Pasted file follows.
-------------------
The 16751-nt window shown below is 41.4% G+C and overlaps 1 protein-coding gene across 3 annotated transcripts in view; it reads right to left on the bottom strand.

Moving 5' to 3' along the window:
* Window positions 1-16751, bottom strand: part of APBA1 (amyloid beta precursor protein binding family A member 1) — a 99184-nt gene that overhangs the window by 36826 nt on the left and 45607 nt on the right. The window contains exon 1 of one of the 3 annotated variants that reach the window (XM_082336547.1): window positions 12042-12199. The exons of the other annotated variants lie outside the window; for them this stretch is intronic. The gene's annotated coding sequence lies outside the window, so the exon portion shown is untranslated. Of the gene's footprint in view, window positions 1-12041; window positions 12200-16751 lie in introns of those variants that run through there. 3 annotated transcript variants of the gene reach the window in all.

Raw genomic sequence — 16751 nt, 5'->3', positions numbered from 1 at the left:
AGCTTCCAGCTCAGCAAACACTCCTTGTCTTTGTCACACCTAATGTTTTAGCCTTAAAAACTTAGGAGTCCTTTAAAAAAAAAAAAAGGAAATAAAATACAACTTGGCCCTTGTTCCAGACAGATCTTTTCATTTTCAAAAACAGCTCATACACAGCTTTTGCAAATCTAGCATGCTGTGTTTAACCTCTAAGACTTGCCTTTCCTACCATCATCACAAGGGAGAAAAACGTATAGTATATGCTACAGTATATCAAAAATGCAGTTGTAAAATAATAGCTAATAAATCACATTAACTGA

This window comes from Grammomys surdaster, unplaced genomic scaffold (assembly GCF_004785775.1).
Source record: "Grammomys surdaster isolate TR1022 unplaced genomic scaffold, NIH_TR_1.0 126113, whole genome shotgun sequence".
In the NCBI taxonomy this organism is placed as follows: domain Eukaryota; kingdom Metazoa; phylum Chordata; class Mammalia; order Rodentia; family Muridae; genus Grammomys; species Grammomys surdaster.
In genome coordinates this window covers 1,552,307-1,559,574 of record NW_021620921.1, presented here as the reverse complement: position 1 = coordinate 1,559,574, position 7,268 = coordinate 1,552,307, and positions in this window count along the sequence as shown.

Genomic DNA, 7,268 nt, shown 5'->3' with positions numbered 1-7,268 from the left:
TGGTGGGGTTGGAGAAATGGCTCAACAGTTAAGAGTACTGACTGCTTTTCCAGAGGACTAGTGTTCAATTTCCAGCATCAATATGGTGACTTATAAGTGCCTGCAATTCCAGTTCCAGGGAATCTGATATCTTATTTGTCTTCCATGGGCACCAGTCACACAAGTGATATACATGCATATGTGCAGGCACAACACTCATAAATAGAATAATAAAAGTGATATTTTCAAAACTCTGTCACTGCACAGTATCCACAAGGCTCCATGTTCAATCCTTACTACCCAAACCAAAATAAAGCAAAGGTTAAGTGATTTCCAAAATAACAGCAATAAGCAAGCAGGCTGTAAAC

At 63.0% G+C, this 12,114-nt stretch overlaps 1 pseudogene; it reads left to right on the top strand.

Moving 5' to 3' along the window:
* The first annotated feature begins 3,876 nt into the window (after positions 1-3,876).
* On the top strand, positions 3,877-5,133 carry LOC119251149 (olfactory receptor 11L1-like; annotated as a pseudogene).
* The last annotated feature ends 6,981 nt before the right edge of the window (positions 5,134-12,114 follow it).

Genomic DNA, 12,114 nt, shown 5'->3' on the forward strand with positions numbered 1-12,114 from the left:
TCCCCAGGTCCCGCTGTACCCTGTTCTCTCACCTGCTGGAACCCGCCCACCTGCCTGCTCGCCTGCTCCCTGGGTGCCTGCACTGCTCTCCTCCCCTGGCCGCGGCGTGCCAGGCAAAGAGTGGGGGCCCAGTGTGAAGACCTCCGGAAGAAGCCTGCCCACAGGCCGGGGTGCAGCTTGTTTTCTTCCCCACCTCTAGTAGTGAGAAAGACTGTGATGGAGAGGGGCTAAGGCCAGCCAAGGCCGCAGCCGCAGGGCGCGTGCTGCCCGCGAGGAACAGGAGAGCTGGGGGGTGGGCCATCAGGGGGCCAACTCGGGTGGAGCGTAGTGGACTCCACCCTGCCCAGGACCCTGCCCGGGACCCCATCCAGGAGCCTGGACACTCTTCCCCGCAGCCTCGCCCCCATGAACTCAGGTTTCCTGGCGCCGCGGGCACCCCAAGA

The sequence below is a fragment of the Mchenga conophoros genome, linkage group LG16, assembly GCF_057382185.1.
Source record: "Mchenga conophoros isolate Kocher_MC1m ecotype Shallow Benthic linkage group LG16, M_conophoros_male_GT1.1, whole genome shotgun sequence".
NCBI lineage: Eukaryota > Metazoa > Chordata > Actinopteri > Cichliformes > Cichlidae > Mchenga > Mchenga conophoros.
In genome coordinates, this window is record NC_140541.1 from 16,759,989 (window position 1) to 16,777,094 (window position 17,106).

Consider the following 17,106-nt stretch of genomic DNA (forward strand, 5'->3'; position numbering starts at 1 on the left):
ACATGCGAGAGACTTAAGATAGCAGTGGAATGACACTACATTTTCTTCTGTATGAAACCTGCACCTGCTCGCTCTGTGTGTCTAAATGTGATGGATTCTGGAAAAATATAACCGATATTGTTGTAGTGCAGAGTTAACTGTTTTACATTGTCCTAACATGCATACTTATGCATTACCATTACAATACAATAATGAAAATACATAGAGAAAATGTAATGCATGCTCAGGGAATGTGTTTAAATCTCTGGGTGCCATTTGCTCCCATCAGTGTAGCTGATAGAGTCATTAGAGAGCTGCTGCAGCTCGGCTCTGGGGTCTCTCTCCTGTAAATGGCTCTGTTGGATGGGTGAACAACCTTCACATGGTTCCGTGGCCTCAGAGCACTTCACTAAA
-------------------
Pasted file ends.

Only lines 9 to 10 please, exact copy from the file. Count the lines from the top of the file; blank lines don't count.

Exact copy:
In genome coordinates this window covers 1,552,307-1,559,574 of record NW_021620921.1, presented here as the reverse complement: position 1 = coordinate 1,559,574, position 7,268 = coordinate 1,552,307, and positions in this window count along the sequence as shown.

Genomic DNA, 7,268 nt, shown 5'->3' with positions numbered 1-7,268 from the left: